This looks like a correct behavior on UEFI installations.
People usually fail to understand that UEFI is NOT DYNAMIC, meaning: when you have a UEFI boot set to Windows it will always boot windows. When you set UEFI boot to Linux, it will always use Linux. Another thing to remember is: systems don’t control UEFI boots, UEFI settings do that so basically - it’s up to you to set or create an UEFI boot you need.
Basically what you need is just a Linux UEFI boot, because Grub can recognize both systems so you can choose which one to boot (manually or automatically), while Windows UEFI boot can’t do that directly and will boot only Windows.
Now the other hard part is: each BIOS/UEFI firmware does it differently preventing from writing nice tutorials. Because of that everyone skip that part and users are left clueless.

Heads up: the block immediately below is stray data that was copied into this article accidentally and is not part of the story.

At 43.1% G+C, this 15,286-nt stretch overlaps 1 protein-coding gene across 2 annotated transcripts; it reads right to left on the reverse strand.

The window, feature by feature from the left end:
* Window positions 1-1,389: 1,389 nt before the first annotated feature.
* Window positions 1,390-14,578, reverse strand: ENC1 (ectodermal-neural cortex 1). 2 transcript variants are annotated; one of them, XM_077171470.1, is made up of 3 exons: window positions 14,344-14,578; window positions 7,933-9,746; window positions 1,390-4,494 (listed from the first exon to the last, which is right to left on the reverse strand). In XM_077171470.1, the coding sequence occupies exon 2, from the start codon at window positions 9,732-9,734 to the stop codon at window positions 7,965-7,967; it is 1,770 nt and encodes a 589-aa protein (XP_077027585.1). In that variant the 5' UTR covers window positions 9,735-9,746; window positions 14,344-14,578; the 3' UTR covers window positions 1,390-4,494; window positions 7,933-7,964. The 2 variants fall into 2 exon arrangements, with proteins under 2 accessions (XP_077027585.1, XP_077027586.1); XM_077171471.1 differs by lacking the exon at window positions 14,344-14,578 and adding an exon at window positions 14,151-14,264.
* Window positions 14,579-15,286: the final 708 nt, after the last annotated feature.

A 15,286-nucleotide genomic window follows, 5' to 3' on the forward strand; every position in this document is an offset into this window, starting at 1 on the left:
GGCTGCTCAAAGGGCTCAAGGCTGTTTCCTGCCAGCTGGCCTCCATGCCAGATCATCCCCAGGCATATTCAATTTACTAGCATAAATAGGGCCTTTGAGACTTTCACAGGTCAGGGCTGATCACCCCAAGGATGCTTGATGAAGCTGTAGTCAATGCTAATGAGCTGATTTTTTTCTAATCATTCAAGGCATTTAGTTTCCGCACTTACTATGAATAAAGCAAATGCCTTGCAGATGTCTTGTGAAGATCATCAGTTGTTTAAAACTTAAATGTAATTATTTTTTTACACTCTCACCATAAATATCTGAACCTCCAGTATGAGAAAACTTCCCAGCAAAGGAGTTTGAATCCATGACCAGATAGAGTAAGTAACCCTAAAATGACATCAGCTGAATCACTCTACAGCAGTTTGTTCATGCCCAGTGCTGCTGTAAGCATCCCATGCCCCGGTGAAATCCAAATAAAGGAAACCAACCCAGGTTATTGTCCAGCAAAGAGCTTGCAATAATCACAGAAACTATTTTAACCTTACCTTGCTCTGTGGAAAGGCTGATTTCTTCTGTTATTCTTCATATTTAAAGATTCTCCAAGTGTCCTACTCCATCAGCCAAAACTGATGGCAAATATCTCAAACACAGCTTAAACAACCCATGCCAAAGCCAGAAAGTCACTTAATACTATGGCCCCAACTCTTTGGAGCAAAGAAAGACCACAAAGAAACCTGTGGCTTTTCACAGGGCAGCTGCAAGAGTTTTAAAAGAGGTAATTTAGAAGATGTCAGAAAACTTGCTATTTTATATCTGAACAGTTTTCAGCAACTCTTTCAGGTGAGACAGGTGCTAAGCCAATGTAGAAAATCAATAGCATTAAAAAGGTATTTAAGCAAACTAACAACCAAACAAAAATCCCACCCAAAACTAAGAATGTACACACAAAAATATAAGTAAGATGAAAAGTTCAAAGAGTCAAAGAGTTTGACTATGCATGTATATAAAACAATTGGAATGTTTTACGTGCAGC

Here are examples:
- My old lenovo laptop showed automatically Manjaro boot and allowed me to set it, but didn’t know the right path to EFI folder with boot file, so on first boot I was given error and some commandline UI to browse EFI and choose the right path to boot file. Since I was clueless at that time I tested it by trial and error till I found the proper path.
- My current computer doesn’t show automatically any new UEFI boot but has option “add new” where I can choose the path and name the new UEFI boot (which I named simply Manjaro) and then I can choose it.
There are some workarounds to this but proper dealing with it is understanding what you are doing and simply setting correct UEFI boot.
If you manage to boot a Grub and you don’t see windows, run Linux and update grub by:
If everything is fine, Windows should be visible in Grub the next time you boot.